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Jean Prouvé

Jean Prouvé completed his training as a metal artisan before opening his own workshop in Nancy in 1924. In the following years, he created numerous furniture designs, and in 1947, Prouvé established his own factory. Due to disagreements with the majority shareholders, he left the company in 1953. During the following decades, Prouvé was a consulting engineer on several important architectural projects in Paris.

He left his mark on architectural history again in 1971, playing a significant role in selecting the design of Renzo Piano and Richard Rogers for the Centre Pompidou as chairman of the competition jury. Prouvé's work encompasses a wide range of objects, from a letter opener to lighting and furniture to façade elements and large exhibition structures – essentially, almost anything suited to industrial production methods.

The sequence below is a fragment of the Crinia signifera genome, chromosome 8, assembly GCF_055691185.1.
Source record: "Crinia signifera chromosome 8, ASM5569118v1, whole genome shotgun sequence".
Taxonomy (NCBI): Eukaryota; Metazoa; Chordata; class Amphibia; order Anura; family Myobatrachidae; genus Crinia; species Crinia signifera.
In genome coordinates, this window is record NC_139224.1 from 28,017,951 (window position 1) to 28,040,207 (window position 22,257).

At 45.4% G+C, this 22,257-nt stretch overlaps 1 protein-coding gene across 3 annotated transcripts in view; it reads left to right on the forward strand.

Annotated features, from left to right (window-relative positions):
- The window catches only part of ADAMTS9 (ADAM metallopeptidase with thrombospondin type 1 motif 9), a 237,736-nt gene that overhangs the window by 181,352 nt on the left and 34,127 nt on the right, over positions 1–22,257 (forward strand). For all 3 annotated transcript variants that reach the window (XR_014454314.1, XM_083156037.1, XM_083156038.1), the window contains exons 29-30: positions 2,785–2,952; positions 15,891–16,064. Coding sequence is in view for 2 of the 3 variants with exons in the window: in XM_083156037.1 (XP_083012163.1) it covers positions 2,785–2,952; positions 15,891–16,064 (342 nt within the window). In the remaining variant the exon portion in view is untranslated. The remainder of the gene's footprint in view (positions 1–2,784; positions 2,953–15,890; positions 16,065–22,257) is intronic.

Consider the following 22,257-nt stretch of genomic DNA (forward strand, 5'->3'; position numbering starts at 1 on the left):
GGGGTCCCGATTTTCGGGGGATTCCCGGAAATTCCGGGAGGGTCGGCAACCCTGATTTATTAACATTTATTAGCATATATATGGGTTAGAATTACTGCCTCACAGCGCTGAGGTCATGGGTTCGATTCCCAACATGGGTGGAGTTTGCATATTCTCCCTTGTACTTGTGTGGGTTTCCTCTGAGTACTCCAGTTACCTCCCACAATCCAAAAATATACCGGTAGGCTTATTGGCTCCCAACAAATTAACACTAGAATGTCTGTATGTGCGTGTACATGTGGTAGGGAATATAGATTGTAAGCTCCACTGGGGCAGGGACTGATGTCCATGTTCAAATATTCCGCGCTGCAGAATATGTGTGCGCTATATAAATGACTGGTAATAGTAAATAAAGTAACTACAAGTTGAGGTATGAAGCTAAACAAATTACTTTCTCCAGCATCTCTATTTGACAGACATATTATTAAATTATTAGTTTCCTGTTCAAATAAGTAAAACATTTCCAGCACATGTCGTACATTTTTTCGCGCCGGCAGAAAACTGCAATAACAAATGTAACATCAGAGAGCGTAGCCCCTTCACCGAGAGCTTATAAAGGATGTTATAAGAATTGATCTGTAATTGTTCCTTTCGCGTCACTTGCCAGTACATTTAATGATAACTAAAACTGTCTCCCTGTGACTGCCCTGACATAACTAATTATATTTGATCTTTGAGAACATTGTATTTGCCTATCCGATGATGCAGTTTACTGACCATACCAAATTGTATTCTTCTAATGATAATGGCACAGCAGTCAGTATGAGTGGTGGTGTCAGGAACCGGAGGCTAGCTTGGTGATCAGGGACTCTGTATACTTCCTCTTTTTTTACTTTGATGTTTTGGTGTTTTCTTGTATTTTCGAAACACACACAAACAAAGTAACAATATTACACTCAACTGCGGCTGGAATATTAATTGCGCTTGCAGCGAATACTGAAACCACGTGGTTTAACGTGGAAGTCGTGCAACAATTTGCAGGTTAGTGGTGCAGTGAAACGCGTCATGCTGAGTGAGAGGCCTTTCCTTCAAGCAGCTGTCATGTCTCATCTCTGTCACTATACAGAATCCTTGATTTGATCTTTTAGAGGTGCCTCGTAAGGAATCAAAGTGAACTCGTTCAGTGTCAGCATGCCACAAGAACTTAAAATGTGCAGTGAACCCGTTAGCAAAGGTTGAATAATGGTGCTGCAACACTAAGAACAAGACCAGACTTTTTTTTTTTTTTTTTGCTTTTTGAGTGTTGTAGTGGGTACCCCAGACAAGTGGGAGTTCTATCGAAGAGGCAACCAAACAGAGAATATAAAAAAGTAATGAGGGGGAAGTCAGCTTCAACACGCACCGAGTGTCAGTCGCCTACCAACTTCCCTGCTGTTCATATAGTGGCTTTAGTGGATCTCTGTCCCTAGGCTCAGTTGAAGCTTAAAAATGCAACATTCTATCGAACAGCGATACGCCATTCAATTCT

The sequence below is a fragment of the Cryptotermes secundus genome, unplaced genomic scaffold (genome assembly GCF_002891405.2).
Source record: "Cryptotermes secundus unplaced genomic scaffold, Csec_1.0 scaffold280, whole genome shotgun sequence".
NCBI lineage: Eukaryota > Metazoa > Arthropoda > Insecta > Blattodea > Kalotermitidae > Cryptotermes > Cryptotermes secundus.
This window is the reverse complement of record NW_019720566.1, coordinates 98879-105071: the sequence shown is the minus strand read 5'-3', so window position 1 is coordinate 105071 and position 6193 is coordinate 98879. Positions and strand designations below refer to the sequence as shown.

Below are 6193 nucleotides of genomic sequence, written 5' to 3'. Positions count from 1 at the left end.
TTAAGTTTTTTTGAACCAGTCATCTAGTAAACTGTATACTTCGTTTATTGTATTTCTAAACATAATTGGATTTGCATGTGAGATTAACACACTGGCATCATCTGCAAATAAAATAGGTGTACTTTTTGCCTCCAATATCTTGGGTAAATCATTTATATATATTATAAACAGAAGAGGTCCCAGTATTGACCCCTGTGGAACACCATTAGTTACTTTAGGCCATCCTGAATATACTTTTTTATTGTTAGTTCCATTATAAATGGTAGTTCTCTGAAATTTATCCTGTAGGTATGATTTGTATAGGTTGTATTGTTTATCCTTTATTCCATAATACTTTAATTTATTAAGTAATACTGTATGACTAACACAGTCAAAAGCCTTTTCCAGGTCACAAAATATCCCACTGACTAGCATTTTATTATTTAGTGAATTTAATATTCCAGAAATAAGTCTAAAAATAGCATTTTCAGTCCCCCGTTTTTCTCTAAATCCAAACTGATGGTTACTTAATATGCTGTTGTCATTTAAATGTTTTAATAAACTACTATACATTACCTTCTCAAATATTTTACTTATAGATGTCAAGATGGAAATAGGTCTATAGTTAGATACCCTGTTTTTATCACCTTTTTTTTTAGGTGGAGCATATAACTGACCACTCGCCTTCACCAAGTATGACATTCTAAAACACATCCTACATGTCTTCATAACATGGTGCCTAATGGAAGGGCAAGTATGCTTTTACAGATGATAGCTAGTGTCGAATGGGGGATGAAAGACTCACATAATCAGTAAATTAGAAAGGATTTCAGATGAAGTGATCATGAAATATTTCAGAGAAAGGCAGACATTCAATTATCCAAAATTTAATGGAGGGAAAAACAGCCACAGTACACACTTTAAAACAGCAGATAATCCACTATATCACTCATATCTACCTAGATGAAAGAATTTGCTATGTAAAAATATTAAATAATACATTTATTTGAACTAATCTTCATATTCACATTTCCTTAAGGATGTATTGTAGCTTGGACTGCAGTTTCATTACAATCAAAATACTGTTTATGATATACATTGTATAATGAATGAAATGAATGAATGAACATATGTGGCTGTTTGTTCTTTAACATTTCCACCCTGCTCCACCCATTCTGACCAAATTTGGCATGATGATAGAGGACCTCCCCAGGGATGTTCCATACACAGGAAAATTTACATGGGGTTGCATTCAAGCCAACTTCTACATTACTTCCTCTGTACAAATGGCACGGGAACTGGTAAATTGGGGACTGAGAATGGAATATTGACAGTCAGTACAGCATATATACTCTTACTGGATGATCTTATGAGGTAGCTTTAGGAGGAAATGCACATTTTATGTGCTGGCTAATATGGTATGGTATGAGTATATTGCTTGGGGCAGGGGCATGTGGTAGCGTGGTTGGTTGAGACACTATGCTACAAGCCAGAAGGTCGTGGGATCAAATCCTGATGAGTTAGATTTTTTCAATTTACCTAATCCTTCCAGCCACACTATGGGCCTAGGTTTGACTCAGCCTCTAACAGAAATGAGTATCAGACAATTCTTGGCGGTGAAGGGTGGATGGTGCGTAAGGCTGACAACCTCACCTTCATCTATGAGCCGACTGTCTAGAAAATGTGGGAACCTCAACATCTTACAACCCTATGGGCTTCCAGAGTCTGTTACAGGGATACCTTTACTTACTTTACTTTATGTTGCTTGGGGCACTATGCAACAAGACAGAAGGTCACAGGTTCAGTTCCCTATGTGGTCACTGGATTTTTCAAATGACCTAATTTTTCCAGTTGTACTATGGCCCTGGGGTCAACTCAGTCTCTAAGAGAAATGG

In 2002, under close coöperation with the Prouvé family, Vitra began to issue re-editions of designs by this great French constructeur.

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Vitra, founded in 1950 by Willi and Erika Fehlbaum in Basel, Switzerland, initially specialized in shopfitting. Inspired by the German word 'Vitrine,' meaning display case, Vitra evolved into a global design powerhouse.

In 1956, Vitra began licensed production of iconic designs by Charles and Ray Eames, expanding to Weil am Rhein, Germany, where the renowned Vitra Campus now stands. This architectural marvel houses the Vitra Design Museum and VitraHaus, honoring the Eames legacy.

Today, as a third-generation family business, Vitra blends environmental, cultural, and commercial missions, shaping innovative design solutions that redefine living and working spaces worldwide. Their commitment to sustainability is evident in every aspect of production, reflecting a continuous drive for progress and excellence.

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